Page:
To determine whether nosocomial infections due to Acinetobacter species have increased over the past 10 years and whether infections continue to have a pronounced seasonal variation, we analyzed infections reported by hospitals in the National Nosocomial Infections Surveillance System that performed adult and pediatric intensive care unit surveillance from 1987 through 1996. Overall, 3447 nosocomial acinetobacter infections were reported during 5,596, 156 patient-days. There was a yearly median of 7.2 infections (range, 5.0-10.5) per 10,000 patient-days and a downward trend in the rate of acinetobacter infections overall (P<.05) and of 2 major types of infection (P<.05): bloodstream infections (yearly median, 1.6 per 10, 000 central venous catheter-days; range, 1.3-2.9) and pneumonia (yearly median, 7.6 per 10,000 ventilator-days; range, 6.5-12.0). Throughout this period, average rates were significantly higher during July-October than during November-June for acinetobacter infections overall (8.0 vs. 5.2; P<.01) and for bloodstream infections (2.0 vs. 1.2; P<.01) and pneumonia (9.7 vs. 6.6; P<.01).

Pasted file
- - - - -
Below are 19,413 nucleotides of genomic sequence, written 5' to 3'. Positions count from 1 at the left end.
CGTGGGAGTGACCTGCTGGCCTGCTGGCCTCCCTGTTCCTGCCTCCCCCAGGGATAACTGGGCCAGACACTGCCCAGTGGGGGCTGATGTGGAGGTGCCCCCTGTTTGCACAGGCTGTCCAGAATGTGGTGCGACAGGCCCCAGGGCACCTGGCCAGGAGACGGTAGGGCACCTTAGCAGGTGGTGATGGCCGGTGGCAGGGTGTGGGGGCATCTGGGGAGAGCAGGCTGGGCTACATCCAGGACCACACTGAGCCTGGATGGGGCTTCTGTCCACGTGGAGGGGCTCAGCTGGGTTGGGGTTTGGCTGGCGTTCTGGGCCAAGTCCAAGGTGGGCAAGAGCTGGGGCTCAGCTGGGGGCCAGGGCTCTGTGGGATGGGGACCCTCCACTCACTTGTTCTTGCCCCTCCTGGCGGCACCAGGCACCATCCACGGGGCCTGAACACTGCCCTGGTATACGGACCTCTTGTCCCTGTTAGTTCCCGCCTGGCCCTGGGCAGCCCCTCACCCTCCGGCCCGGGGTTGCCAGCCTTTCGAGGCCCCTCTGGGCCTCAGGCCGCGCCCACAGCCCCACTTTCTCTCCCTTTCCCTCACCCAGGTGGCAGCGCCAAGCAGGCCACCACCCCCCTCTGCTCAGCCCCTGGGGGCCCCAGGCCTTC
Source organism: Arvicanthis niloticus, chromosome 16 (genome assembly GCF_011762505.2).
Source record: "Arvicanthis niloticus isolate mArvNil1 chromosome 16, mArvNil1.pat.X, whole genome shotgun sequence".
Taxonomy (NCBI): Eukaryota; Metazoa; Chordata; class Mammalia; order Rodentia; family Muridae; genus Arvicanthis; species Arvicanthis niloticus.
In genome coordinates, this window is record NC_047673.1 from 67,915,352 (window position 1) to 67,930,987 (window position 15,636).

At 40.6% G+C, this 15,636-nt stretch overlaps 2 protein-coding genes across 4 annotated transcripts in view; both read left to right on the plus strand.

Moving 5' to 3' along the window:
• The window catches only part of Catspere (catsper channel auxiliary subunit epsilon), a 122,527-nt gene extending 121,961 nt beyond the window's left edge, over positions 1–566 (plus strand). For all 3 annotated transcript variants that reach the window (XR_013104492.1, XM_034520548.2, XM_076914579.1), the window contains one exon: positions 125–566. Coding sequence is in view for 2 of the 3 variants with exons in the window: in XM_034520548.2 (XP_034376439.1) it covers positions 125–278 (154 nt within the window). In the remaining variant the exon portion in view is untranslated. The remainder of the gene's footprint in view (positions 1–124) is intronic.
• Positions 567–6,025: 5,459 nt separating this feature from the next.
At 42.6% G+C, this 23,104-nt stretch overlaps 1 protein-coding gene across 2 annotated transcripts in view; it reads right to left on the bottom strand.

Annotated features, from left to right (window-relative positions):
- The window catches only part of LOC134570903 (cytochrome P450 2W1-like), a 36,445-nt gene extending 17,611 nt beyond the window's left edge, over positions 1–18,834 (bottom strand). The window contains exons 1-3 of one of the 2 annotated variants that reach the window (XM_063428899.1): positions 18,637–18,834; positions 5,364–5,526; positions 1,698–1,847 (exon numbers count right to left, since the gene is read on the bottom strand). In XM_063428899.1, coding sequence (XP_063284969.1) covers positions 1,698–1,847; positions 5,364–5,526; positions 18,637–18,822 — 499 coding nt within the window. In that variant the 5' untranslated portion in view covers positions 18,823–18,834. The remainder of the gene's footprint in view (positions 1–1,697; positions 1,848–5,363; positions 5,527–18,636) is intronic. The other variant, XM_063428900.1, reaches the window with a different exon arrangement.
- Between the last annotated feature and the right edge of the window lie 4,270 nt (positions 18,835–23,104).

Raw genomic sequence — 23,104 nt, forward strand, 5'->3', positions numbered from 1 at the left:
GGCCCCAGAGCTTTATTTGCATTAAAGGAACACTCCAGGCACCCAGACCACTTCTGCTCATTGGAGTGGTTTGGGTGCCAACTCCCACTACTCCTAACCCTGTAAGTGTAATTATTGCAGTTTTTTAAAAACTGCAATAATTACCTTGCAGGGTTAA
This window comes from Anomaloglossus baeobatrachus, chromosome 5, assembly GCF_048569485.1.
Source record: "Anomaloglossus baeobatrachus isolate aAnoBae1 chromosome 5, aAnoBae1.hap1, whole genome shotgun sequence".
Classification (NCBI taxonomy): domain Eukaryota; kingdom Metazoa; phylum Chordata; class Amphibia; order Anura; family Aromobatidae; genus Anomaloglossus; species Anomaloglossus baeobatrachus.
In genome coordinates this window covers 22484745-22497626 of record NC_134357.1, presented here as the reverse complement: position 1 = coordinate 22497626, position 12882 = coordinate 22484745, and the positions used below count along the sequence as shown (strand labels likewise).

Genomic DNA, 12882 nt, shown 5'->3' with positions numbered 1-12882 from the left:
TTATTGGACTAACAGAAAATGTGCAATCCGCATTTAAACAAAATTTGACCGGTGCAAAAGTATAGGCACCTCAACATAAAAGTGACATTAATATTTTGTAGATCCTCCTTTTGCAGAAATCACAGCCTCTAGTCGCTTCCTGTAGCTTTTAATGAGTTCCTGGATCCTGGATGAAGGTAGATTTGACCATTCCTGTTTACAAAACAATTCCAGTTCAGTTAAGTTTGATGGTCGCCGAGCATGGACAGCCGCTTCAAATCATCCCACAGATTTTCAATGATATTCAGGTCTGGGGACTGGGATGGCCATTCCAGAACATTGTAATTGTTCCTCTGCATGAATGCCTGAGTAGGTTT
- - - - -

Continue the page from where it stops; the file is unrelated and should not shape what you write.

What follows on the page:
McDonald LC, Banerjee SN, Jarvis WR
Clin. Infect. Dis. 1999 Nov;29(5):1133-7